The Department of Religious Studies is proud to sponsor a panel discussion on the humanitarian crisis in Syria, titled:
Syria the Human Toll: Prospects for Reconciliation and Redevelopment
Date/Time: Thursday, May 8, 7:00 PM
Place: Jimmy Carter Library and Museum, 441 Freedom Pkwy, Atlanta, GA 30307
Description: “Not since the Rwandan genocide has the world seen a humanitarian crisis like the one caused by Syria’s civil war. As the conflict enters its fourth year nine million people have been displaced, the education system is in ruin and the country’s medical system is near total collapse. With religious extremism on the rise and opposition groups divided, the prospects for peace remain elusive for the near future. While much international attention is focused on political processes that will lead to a cessation of conflict and a peace settlement, Syria’s humanitarian crisis continues to deepen. Governments and private donors are focused on the challenges of meeting immediate needs for food, shelter and medical care. But, what are the prospects for the future? This public discussion with policy, NGO and academic experts provides an opportunity for stakeholders to share their perspectives on the challenges of post conflict reconciliation and redevelopment in Syria.”
- Basma Atassi: Journalist, Aljazeera
- Hrair Balian: Director, Conflict Resolution Program, The Carter Center
- Karen Betts: Foreign Policy Counsellor, UK Embassy, Washington DC
- Juan Cole: Professor of History, University of Michigan
- John Blevins: Associate Professor, Hubert Department of Global Health, Emory University
- Jim Clancy: Senior Correspondent, CNN
The event is free and open to the public. Kindly RSVP to email@example.com or 404.727.1438.
To learn more, check out a few of the following books available in the University Library:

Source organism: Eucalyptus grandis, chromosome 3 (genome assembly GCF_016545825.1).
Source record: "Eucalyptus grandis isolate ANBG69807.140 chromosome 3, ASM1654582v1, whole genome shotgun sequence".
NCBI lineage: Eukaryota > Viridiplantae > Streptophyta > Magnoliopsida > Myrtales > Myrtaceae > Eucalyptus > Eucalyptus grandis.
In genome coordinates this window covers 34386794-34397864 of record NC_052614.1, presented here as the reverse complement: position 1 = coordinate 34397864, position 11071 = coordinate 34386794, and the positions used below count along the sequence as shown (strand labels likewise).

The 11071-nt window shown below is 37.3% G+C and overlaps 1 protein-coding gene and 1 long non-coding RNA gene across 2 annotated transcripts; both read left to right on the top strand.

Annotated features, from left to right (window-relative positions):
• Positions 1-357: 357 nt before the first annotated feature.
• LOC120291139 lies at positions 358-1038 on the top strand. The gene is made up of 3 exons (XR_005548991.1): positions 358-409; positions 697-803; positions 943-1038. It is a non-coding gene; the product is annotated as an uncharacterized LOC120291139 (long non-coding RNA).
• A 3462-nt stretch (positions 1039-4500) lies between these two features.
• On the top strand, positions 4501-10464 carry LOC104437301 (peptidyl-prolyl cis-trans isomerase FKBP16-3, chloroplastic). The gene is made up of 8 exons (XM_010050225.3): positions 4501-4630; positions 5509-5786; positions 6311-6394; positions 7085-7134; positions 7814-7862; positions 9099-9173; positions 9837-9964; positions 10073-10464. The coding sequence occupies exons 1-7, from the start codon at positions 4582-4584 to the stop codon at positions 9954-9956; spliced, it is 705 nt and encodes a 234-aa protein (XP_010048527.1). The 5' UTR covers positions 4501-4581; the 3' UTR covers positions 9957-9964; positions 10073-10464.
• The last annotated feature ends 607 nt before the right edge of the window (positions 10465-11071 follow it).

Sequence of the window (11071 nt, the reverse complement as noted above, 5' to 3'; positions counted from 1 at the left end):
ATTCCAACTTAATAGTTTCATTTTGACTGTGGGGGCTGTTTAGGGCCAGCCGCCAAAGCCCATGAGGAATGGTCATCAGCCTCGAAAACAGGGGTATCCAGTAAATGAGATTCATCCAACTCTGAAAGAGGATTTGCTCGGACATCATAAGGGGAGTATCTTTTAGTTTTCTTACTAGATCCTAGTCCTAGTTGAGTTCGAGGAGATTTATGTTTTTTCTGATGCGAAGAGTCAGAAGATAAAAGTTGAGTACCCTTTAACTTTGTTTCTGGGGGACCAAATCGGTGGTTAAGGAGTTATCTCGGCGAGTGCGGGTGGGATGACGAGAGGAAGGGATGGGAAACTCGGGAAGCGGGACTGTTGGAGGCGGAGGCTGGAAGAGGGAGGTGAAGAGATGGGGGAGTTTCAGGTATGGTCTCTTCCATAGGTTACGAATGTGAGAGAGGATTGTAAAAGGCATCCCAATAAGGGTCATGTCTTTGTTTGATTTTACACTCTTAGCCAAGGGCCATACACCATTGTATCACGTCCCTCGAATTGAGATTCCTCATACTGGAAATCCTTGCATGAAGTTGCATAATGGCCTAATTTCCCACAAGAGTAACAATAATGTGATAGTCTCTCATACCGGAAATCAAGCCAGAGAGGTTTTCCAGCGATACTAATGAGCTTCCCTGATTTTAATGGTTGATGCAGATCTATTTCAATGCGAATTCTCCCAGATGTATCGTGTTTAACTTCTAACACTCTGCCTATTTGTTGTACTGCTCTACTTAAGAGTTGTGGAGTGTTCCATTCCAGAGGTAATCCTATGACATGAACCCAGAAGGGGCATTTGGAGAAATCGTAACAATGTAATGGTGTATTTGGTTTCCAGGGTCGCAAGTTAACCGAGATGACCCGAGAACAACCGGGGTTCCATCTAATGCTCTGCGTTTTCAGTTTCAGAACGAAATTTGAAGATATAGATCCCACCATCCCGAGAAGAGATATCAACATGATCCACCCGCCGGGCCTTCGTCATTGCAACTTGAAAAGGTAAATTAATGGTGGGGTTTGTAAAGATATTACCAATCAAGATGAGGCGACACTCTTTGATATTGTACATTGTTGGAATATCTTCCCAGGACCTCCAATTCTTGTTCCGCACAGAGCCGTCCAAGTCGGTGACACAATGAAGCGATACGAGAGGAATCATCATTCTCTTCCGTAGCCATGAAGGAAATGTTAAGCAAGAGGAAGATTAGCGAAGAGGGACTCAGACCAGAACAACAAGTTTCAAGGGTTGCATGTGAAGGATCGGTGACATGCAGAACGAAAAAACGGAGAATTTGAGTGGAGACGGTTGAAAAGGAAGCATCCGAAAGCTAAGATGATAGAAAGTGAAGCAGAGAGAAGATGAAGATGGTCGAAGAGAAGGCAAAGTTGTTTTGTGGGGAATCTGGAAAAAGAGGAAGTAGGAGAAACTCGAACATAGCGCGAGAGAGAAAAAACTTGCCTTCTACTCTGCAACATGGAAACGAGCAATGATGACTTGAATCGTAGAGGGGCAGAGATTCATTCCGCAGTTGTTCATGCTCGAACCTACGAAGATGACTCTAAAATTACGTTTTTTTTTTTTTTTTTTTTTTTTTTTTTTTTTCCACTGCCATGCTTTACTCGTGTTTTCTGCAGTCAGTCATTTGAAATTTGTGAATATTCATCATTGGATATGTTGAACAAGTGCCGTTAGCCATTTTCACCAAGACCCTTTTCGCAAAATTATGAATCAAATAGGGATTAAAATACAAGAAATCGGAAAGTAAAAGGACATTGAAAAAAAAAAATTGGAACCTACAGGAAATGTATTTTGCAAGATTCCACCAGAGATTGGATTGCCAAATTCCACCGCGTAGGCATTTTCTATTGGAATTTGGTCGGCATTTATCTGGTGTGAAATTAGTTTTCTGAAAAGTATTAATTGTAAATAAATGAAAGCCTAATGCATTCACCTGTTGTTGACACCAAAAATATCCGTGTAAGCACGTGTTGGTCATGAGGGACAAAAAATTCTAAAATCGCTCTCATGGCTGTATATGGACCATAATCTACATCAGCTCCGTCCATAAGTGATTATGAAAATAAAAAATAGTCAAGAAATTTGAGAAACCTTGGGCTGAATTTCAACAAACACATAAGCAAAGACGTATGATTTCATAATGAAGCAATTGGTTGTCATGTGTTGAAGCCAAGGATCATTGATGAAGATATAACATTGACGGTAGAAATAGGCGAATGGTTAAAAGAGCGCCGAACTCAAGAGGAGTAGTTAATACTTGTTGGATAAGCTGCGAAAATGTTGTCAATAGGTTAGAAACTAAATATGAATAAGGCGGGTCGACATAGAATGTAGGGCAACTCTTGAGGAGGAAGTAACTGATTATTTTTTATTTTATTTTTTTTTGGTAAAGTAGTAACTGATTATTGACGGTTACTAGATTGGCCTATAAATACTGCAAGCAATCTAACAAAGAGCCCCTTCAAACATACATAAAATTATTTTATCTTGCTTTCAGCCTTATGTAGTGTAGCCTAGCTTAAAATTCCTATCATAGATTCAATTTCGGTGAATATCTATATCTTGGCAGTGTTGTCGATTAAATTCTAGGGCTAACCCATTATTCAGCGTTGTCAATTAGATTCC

- Ajami, Fouad,, and Herbert and Jane Dwight. The Syrian Rebellion. Stanford: Hoover Institution Press, Stanford University, 2012.
- Bookstein, Amelia. Beyond the Headlines: An Agenda for Action to Protect Civilians in Neglected Conflicts. Oxford: Oxfam GB on behalf of Oxfam International, 2003.
- Hashemi, Nader, and Danny Postel. The Syria Dilemma. Cambridge: MIT Press, 2013.
- Hokayem, Emile. Syria’s Uprising and the Fracturing of the Levant. Abingdon: Routledge, 2013.
- Hyndman, Jennifer. Managing Displacement: Refugees and the Politics of Humanitarianism. Minneapolis: University of Minnesota Press, 2000.
- Janzekovic, John. The Use of Force in Humanitarian Intervention: Morality and Practicalities. Burlington: Ashgate, 2006.
- Lischer, Sarah Kenyon. Dangerous Sanctuaries: Refugee Camps, Civil War, and the Dilemmas of Humanitarian Aid. Ithaca: Cornell University Press, 2005.
- Marriage, Zoë. Not Breaking the Rules, Not Playing the Game: International Assistance to Countries at War. London: Hurst, 2006.
- Mychajlyszyn, Natalie, and Timothy M. Shaw. Twisting Arms and Flexing Muscles: Humanitarian Intervention and Peacebuilding in Perspective. Burlington: Ashgate, 2005.
- Smyser, W. R. The Humanitarian Conscience: Caring for Others in the Age of Terror. New York: Palgrave Macmillan, 2003.
- Starr, Stephen. Revolt in Syria: Eye-witness to the Uprising. New York: Columbia University Press, 2012.
- Stedman, Stephen John., and Fred Tanner. Refugee Manipulation: War, Politics, and the Abuse of Human Suffering. Washington, DC: Brookings Institution Press, 2003.
- Waters, Tony. Bureaucratizing the Good Samaritan: The Limitations to Humanitarian Relief Operation. Boulder: Westview Press, 2001.
- Wieland, Carsten, Adam Almquist, Helena Nassif, and Raymond Hinnebusch. The Syrian Uprising: Dynamics of an Insurgency. Boulder: University of St. Andrews Centre for Syrian Studies, 2013.